Internet Payments

Secure & Reliable

Your data is encrypted and secure with us.
Godaddyseal image
VeraSafe Security Seal

Lethbridge Herald Newspaper Archives

- Page 9

Join us for 7 days to view your results

Enter your details to get started

or Login

What will you discover?

  • 108,666,265 Obituaries
  • 86,129,063 Archives
  • Birth & Marriages
  • Arrests & legal notices
  • And so much more
Issue Date:
Pages Available: 16

Search All United States newspapers

Research your ancestors and family tree, historical events, famous people and so much more!

Browse U.S. Newspaper Archives


Select the state you are looking for from the map or the list below

OCR Text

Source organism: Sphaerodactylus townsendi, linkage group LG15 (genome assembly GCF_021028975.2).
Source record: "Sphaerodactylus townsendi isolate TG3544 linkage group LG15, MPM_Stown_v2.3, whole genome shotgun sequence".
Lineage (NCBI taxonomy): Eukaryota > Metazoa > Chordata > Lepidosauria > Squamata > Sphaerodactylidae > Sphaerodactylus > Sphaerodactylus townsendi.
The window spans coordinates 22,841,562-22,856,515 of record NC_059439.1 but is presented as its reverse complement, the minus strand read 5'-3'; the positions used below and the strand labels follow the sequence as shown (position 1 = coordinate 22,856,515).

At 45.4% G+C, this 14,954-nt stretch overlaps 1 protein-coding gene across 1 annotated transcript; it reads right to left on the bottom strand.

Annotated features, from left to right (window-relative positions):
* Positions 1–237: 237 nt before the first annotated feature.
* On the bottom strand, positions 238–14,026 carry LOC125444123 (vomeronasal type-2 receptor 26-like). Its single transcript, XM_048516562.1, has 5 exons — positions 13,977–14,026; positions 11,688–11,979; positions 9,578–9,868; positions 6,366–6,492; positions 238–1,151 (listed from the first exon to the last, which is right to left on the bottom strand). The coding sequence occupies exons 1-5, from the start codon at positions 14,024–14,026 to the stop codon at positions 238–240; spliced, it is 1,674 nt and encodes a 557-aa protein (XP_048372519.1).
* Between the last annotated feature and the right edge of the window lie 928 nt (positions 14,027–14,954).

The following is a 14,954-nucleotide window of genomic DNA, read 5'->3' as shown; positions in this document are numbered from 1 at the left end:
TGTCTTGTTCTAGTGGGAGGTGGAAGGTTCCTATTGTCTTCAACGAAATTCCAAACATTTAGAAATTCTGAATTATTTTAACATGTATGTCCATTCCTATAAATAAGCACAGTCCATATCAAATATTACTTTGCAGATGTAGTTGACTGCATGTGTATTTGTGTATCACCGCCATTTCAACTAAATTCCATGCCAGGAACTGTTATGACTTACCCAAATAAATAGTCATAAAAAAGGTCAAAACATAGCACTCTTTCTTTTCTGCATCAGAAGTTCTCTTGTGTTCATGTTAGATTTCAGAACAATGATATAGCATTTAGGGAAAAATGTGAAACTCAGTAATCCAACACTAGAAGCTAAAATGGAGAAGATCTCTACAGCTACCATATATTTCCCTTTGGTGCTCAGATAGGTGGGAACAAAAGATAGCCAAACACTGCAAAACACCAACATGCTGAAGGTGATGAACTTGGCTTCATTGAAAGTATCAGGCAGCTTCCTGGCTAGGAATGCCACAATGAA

Lethbridge Herald, The (Newspaper) - January 8, 1921, Lethbridge, Alberta SATUHDAY, JANUAHY 8, THE LETJIBUIDGK DAILY OF INTEREST TO THE FARMER SID SOILSIVEYANDMEfflODSTOPREVENT SOIL DR1FONG DISCUSSED BY AGRONOMISTS Soil Survey Will Have Great Effect in Bettering Agricul- tural Methods, Sayi Hon. Duncan lation to Compel Proper of Tillage Might Be Modified, W. H. Fairfield. (kidnumton Bulletin) Soil drifting and the methods em- ployed in overcoming its detrimental effects in Manitoba and Saskatchewan, were discussed by experimentalists from each of the two provinces at the convention of agronomists on Wednes- day. J. H. Ellis, experimentalist of the Manitoba agricultural college, strong- ly advocated the growing of grasses legumes at intervals of three or four years, depending upon the condi- tion of tho soil, to add root fibre. In Manitoba it has been found that in every case where soil drifting has be- como a problem, the soil was either of a very sandy nature or lacking In root fibre. Among the crops he recom- mended to use to replace this root fibre, were clovers, alfalfa and'brome grass. In one district where blowing had formerly caused a considerable loss every year, the farmers had started to grow brome grass on a fairly large scale, and (is a result of thu added root fibre, today soil drift- ing in that district has been practic- ally eliminated. Preventive Measurec Temporary preventive measures that sure to start, and work right across the tield. He cited one instance where u whole field had been saved by the application of a load of straw over a putch that had itarted, while the crop on an adjoining Held which start- ed blowing at thci same time, was en- tirely destroyed because no immediate steps had been taken to stop tho blowing. Although straw or manure could only be used on a very limited had given very good results in Manl-1 area, he pointed out that it had been toba, the speaker Enid, were hoed crop substitutes, aud the use the proper implements for cultivation. A good me had been found for siint'low- ers in preventing summer fa Mow land from blowing. In the iprlng he sug- gested that the tfeedod in rows or strips across the field, thus forming a windbreak for the land tween the strips. When the proper time for plowing arrived the land be- strips plowed and the means of saving large areas. Throwing up furrows across the field had in a great maiiy oases been used as a moans of checking soil drifting. Lost Organic Matter N- In a paper on soil drifting in Sas- katchewan, Prof. Roy Hanaen, depart- ment of soils, University of Saskatche- wan, pointed out that the soil at In- dian Head, due to 22 years of crop- [pinff, (13 crops and 9 summerfallow) cultivated. The advantage in using loBt one-third of the original nit- sunflowers was 'that they were a rap- content, and on this basis one- id growing crop and would .afford ample protection by the time the soil third of the organic matter. These figures have been widely quoted, and was dry enough to blow In been substantiated by similar fallowing, he advocated the use-of the work at NortU Dakota' Kansas and at duck foot cultivator, In prefcrance to Saskatoon. As did the former speak- tho surface harrows or discs that are' er' he out that the principal often used. Straw and As an Immediate relief for soil drift-! cause for soil drifting was the deple- tion of the organic matter. The logical Livestock, Irrigation and Alfalfa A going the rounds' among Southern Alberta stockfflen that a small ninclier endeavored' to borrow from a bank 11200 with.Which to buy cattle. Ho had plenty of feed and water on his place to accommodate them, but the loan'was refused. How much truth there may be in the story re cannot say, and, there may be a lot more than the bald facts as stated entering into the question. But the story serves to point to the need of farmers and stockmen stocking up their herds and of the necessity of the binkj aiding' In the process. Cattle today are at the lowest price ebb since before the .war. The same is true of practically all. kinds of livestock. Heifers are bringing from J25 to 540 op the Calgary market, and etockera and feeding steers from t'15 to J50. Cows also are very cheap as compared with two yearn ago. At the same time CanWIan statiltics show that there are almoit one million less cattle in Canada than there were a year ajo. And there are just as many 'or more months to feed; ed, was also recommendable, but hard- ly possible under the system of grain 'farming in vogue. The speaker pre- sented figures Indicating that the acre- age seeded to grasses and legumes an- nually in Saskatchewan had been de- creasing during the put three yearg. In 1920 the total acreage was acres or about one per cent, of the thusiasts, and while the planting of trees is ah excellent thing to beauti- fy the farm home, provide a shelter belt, it is futile to look to wholesale tree planting as a practical means of. controlling soil drifting. Trees require care on open prairies, to thrive and there is greater immediate need to induce, farmers to plant trees around tfre and take eare of them. Fall Rye Pall rye for very obvious; reasons AaJ Dwiffreiu Operation, by "FRUIT.A.TIVES" MRS. M. J. Union St., Vancouver, B.C. "I suffered with tho symptomi .of FeiSjijo Trouble, with chronic Coa- itipatioa and constant Headaches. luul pftuu Low down in the beck and iidu of tlte body. I tried vuriouj remedies without relief, and then put myself under a doctor's c.iro tad be advised me to have an operation. I refused. I started taking 'Frult-a-, from the outset, I felt better', 'and this vicdidne has completely relieved ine of all my misery and lufleririg. My weight was only 143 pounds and now it is IBS pounds. of pain and headaches and the terrible Constipation; and what saved me from misery is the splendid frail medicine, MRS. M. J. CORSE. 60e. a for trial 4zn 25e. At til or scut postpaid by Limited Ottawa, Out be 'directed. "And HO I have nothing new to offer in the way oi' a solution of our diffi- culties in said the speaker, "nor do I purpose spending much time seeking a cure-all. Of course, every new idea, every new im- plement, arid every- new crop deserves a trial, but for the present 'we have fairly definite information on the crops that can be successfully grown and these are varied enough for all needa, we have sufficient experience to know ui rje lur ery UDVIUUB reasons wo nave sv been the hope of people interest- the proper implements to use, and we All nf which tn t 11 i j j ed in the problem, but at present the have definite information of proper A 1 of which points to the possibility of restocking herds depleted during. aurea8e is disappointingly small. The methods of cultivation, so that our toe. winter of 1919-20. It can be done cheaply, and there is every indication acreage devoted to rye (including both i present needs are not for new crops, that prices will run higher instead of lower from now on. There is another important phase of tho question to Southern Albertans, and that is the feeding of alfalfa to stock. This Is of especial importance to the hay growers of the Coaldale district. The Coaldale district raise; average of tons of alfalfa annually, of which probably tons have always been available for export. This winter the market for alfalfa Is low. though the- moel -disturbing- feature' is the restricted area in which there is any market at all. The pre-war price for alfalfa ranged around (10 to 515 per ton. A return to that price may be expected especially lince it Is likely that there- will be a considerable alfalfa acreage added ID the next few years with the development of Irrigation projects. What are the alfalfa farmers going to do? Are they going to quit growing" alfalfa, or are they going to provide some other market for it? It would appear that the logical thing to do would to prepare for a plan of feeding a great deal more of the alfalfa grown in the Coaldale district to steers and sheep, preparing them' for the market. During the past few years with feeding cattle and wethers high in price, and witn.a ready market lor alfalfa at from to a ton, there was little inducement to alfalfa growers to undertake feeding their product. From now on It will be differ- ent. If the alfalfa grower can feed his alfalfa on the farm when it is selling at or balad, t'.o.b. cars, he stands to make money if he can buy his feeders right. He saves the cost of haling and hauling, he can feed up aloug with the alfalfa a lot of roughage, and he has the manure value of the feeding stock to put back into his land. The Experimental Farm here has proved over a number of that steers can be fed on alfalfa, valued at that figure in the stack' at the farm, and make good money every year and big money some years. It is coming back to that this district, and it would be wise if the Farm Products, .Ltd., the U. P. A. locins and other interested bodies were to consider ways and means of developing the winter feeding industry. It is a big industry In other alfalfa growing districts, and it must be adopted here if the alfalfa growers are to continue making the money out of their farms that their investment warrants. A SHORT CUT TO HEALTH AND THE LEAST EXPENSIVE With but the companionship your coif-clubs, hike right twty to VANCOUVER ISLAND Every comfort best oi society salubrious atmosphere iwait you with fresh scenic betutlet (or renched by perfect rotds. A real oartdige for the motorist Excellent roll courses. C.P.R. takes you there through BOO miles of magnificent panorama CANADIAN PACIFIC ROCKIES Luxurious sleepers, Observation Cars. TWO TRAINS DAILY. Library Compartment Call, or any Arent of CANADIAN PACIFIC RAILWAY spring and fall rye) in Saskatchewan are as follows: 1019 _ The winter of 1919-1820 was parti-1 province as a whole, lyit nor new implements, nor new methods of culture, but rather tho co-ordina- tion and putting into practice of our present knowledge, the systematiz- of our agriculture, not only in the cularly hard on fall sown rye and no j aivWiml farm. This be boiled doubt accounts for the falling off in down into -less 1920. There is Rood" reason to believe, however, that fall rye will withstand the winters in normal seasons, espe- cially in tho Southwestern part where soil drifting is most serious. A new device obtained by Professor Brack- en from the Kansas Agricultural Ex- periment Station, involving the idea of the corn i.e., sowing the seed -matio rotations." "syste- 'Soil Survey in Alberta .'..The Honorable Duficau Marshall in connection remarked that they expected to have arrangements made i 'before many weeks by which a Soil j Survey, would be undertaken jointly by the'Provincial and Dominion Gov- ernments. Some person from his De- _ "When Premier Stewart was East he was discussing this matter with the Prime Minister at Ottawa, and he gave his consent, and so far as our in deep furrows, one foot apart, is be- i.partment will be appointed to look ing tried at Saskatoon. An ordinary j-after this matter, drill is used, but with special at- tachments. Tillage 1 Tillage methods recommended in the past are now discarded. The dust- Government is concerned, we are prs- mulched idea was unfortunate, and! to pay one-half tho cost of was no doubt the cause of considerable i making this survey, and paying a man damage. Perhaps experience has been 'to look after the farmer's best teacher as to the I Ifc ls that a :Soil best implements to use, the proper Itho Province of Alberta will be begun time and amount of cultivation to put i.'his spring and carried on throughout on tho land, etc., though our agricul- tural colleges, our experimental farms and the farm papers have assisted to influence practices into the right chan- nels. There ia still much to be done in the field, however, as we know but little of proper practices for our var- ious soil types, and as can bo readily be seen no set rules can be laid down because of thasc variations in condi- tions and soil types. But here again these cultural methods, including such drastic measures as plowing furrows through the fields are but temporary measures and merely defer the day of reckoning. Systematic Rotation Advocated Looking at the situation as a whole it is inconceivable that any one meth- od or any one crop will solve the dif- ficulty, but perhaps a combination of all. Undoubtedly more adequate sys- summer and fall. It iWill have far reaching effect on the teaching of Agriculture, and the development of Agriculture in this Province." Mr. Hanaen replied that in Saskatch- ewan they were contemplating Soil Surveys, but had not taken the mat-. ter up with the Dominion fiovernraent I and were taking it up with the Pro- j vincial Department. The University and Provincial Department will work in co-operation in making the sur- vey. It would fall on the pay at least one-halt tho cost of this survey. "That over acres of grain were destroyed in southern Alberta this summer as a result of soil drift- was. the statement made by W. H. Fairfield, speaking before tho so- ciety of agronomy'Wednesday. It is one of the greatest 'problems that 1 plowed ciutrty. 71m woods cumi' up. Thin riiltlviiUiHi, and this cultivation luft dry dust -mulch. i AH u result thu drit'UiiK mi tho sum- nun1 fallow during tho t'ollo'ivtng wint- er ami -ipHiix was tho fur years, Strips of winter wlieiil or winter rye seeded across the Held, WHS one IHGUU8. tho speaker mild, that, lie had found luncoKNfut in provuntiiiK drift- Ing on Biiiiinior-l'allow. The laud between the strips of grain could bo summor-t'itllinved and as u ruin did not blow. This as tho nforo- inentlonod motltoils of soil lie pointed out, was through tho raising of livestock, and adopting u more diversified form of agriculture in which hay crops played an Import- ant part. An Insudicient water supply and the .scanty or hay crops in some of the drier sections is the greatest draw-back to successfully and, profitably raising livestock tit the present lime, and to do it at IL profit in most dry areas1 it would bo neces- sary for tho majority of farmers to have farms larger than, a quarter see- ticu, as on that area it was out of the question. Rotary Rod James Murray, manager of tho Nobleford foundation farms, the larg- est system of farms owned by any one company in Alberta, strongly advocat- ed tho use the rotary rod cultivat- or or weedcr. Between 25 and 30 of these Implements are being used on the Noble ford foundation and up to tho present time have given very sat- isfactory results. The type that was the most effective is the square rod that revolves as .the weeder is being drawn across the field. The rod weed- cr twelve-foot wide require from six to eight horses to draw it. The rod travels from threa to four inches be- low the surface and does not'pulver- ize the top but loaves the crust in large pieces and destroys all the weeds. He recommended plowing July 1st, and packing with a surtace packer as soon as possible after. In some cases it was advisable to disc before plow- ing, as it killed a great many weeds and conserved a considerable mois- ture. Methods Breeding Forage Plants Dr. M. O. Malte, dominion agriso- logiat, in a lecture on "methods of breeding in forage advocated the use ol: escapes and native variet- ies of forage plants as breeding mater- ial in improving varieties. Many the supposed hardy varieties of grasses and legumes imported from other places, iu a great many instances, be pointed out, had been found lacking In hardiness. Orchard grass had been cultivated aUOttawa successfully for seven years, and in the seventh year winter killed it. The speaker advocated- inbreeding to secure uniform types. In a great many cases it was necessary to in- breed or-self fertilize the plants for several consecutive geuerations in order to fix the type. Many Farms Speaking of "Western Rye grass and timdtby he remarked that there were actually hundreds of different forms of these two different grasses growing in Canada at the present time, and the scope for the plant breeder with these plants was almost unlimited. In one day over two hundred and fifty plants had been collected at Edmonton some years ago, and it was possible, he said, that upwards of two hundred forms could be isolated out of this number. Dr. Malte illustrated his. address with a number oi' slides with which ho showed the difference between variet- ies of western .rye'grass. Both variet- ies were grown under the samo condi-l tions, yet one variety yielded fully live times as heavy as the other. Ths same condition existed in timothy. i Hardiness In Alfalfa A paper prepared by Prof. W. Kouthworth, Manitoba agricultural col- lage on a "study the Influence of the roto system in promoting hardi- ness in was read by J. H. Prof. Southworth, from the re- sults cf his experiments he pointed out, that hardiness in alfalfa, that is ability to withstand severe winter conditions, depends largely upon its root system. Plants possessing a branched- root system are much more able to with- stand mouths heaving than those having only a single tap root, no matter how great its length may ho. Those plants which have the pow- er to produce rooting underground filems arc able to renovate themselv- es, and after the deatli of the main rootstock are capable of keeping up a separate existence quite independ- ent of, the parent rootstock. Ho further pointed out that whuu alfalfa has tbo habit of spreading by moans of root proliferation, wo have a form of uurniulinK and multiplying in a manner which proin- Isea to give the plant greater powers of resistance to cold and also greater powers of laciiuerntfon from injury than Is possessed even by (rue rhy somes or roots that run along under tho surface and throw out shoota, and 'it U thftt _ will rentier It to in ftdvttru under which U would pible to rainj common Thouiib thit Mt 1 ert out, may u bM immense imporUnce ta luvrinff I In some been found tout the pl4Dt It dottc lent Iu other Breed Pure Cattle Get rid of the Scrub Sire. Use a pure-bred bull and build up a profitable herd, Scrub Bulls produce poverty. Pure-breds will bring you wealth.-CanaiJa needs pure-bred herds. IRe Royal Bank of Canada Total Resources..................... Lethbrldge E. MacXay, Manager. Branches also at Magratb, Cardston, and Taberi TRAVELLERS' CHEQUES Convenience, security and economy are secured by the use of Travellers' issued by this Bank. They enable the er to identify himself and are readily' converted into the current coin of any foreign country. THE CANADIAN BANK OF COMMERCE PAID-UP CAPITAL RESERVE FUND LETHBRIDGE .W, Reikie, Manager. tematic rotations will be evolved. Nat farmers in the drier sections of soutl: only would this go a long way toward I ern Alberta have to contend with, and solving the soil drifting problem, but (although individual farmers have tried would make for better yields, less haz- 'Io wllat tlley could do to combat ard, less waste of the soils fertility, as yet but little has been accom- and all In all a more profitable agri- culture.1 -Proper rotations, should in- clude the use of perennial grasses and particularly legumes. This means more other words mixed fanning. Under such systems undoubt- edly, corn for fodder purposes could be.used to great advantage, reducing at least our summerfallows which aro particularly dangerous, j Mixed farming, smaller fields, the use i of intertilled crops as fallow substi- tutes, more variation in crops, togeth- er with careful tillage proper should be the chan- KIDNEY PILLS J 0, r "ri' BANKING BY MAIL Write for our booltltt "Banking ky TO provide .banking facilities for our friends, who live in districts without the services of a local bank, special departments have been established at central points in Alberta, to handle oufc-of-town business. One dollar will open an account and the method of procedure is fully explained in this booklet. Trie MERCHANTS BANK Head Office: Montreal. OF CANADA Central Office! ttpedaty fqaippti EDMONTON BRANCH, FRANK CALGARY BRANCH, H. W. NESBITT, LETHBRIDGE BRANCH, R. J. DINNING, 1 BM. lt ly ABOLISH TJ n V FINANCIAL W IV JV I A CANADIAN GOVERNMENT ANNUITY Will DO IT Gives a larger return for life than ii obtainable from any other form of investment with security. Free from Dominion Income Tai. Any person resident or domiciled in Canada over theageofSmay purchase, to begin at once, or at any later date defired, an Annuity of from to to be paid in monthly or quarterly instalments. Any two persons may purchase jointly. Employers may purchase for their employees. Apply to your postmaster, or write, postage free, to S. Superintendent of Annuities, Ottawa, for new booklet information required. Mention age last birthday. S. T. and ether plished. Southern 'Alberta, however i not the only place .where the fann- ers suffer losses from soil drifting. In many other parts it lias caused a considerable damage. In tonics districts in the south the damage had amount- ed to only two or threa per cent., while in other areas, the damage amounted to over seventy-five per cent, of the total crop. Lack of Root Fibre The principal cause attributed to soil drifting the speaker said, was a lack of root fibre. In some cases there nover had been any, while in other cases the soil had become depleted of thiu valuable constituent through croii- ping. In discussing methods of controlling soil drifting, Mr. Fairfield emphasized that whatever methods were adopted should be adopted by tba whole com- munity. "It is essentially a community problem. One poor fanner in tho com- munity by farming his land carelcsa- ly a menacu to tlift whole community. Legislation to enforce pro- per methods of cultivation, he re- marked, .were by no means out of order, and on the whole advisable. Immediate Relief i Immediate relief in: some cases might lie brought about by plowing Llui t loll Bt the proper tlmo and taking pains not to form a dust iji lalci c-.'Itlvationy. One year the. farm- )n oue community In Southern Al- Small Beginnings MANY a man has laid the foundation of wealth ;md prosperity, by starting a savings account with small suras early in life. Even the of your twenty five cent pieces may start you on l.ho road to a successful future, A dollar will open an account for you in our Savings Department, THE BRITISH CANADIAN TRUST COT HEAD OFFICE, CONYBEARE BLOCK LETHBRIDGE, ALBERTA AUTHORIZED TO ACT AS EXECUTOR, ADMINISTRATOR, ASSIGNEE, GUARDIAN, TRUSTEE GENERAL FINANCIAL AGENTS AUTHORIZED TRUSTEE UNDER BANK- RUPTCY ACT OF CANADA C.flUl, Smpln.1 Ifndlcidol T, K. LOCKWOOD MANAMR 13TH STREET NORTH 0. E. BLETCHER 4TH AVENUE SOUTH P. BILUINGTON -MiNAoen NEW DAYTON AND STERLING ORAWCHM L. G. THOMAS MA.MAOM COALHURST BRANCH W. B. FERGUSON MANAOIR CQALPALe BRANCH C. T. McKINNON MAMAOSH HUHDCTT ORANCH EXPERIENCE necessary for the success of any undertaking, great or small, particularly so in handling the affairs of others. This Company is qualified by twenty-five years of successful experience in acting as Trustee in every capacity. WE WILL ACT AS YOUR EXECUTOR TRUSTS and GUARANTEE Company, Limited CALGARY ALBERTA ;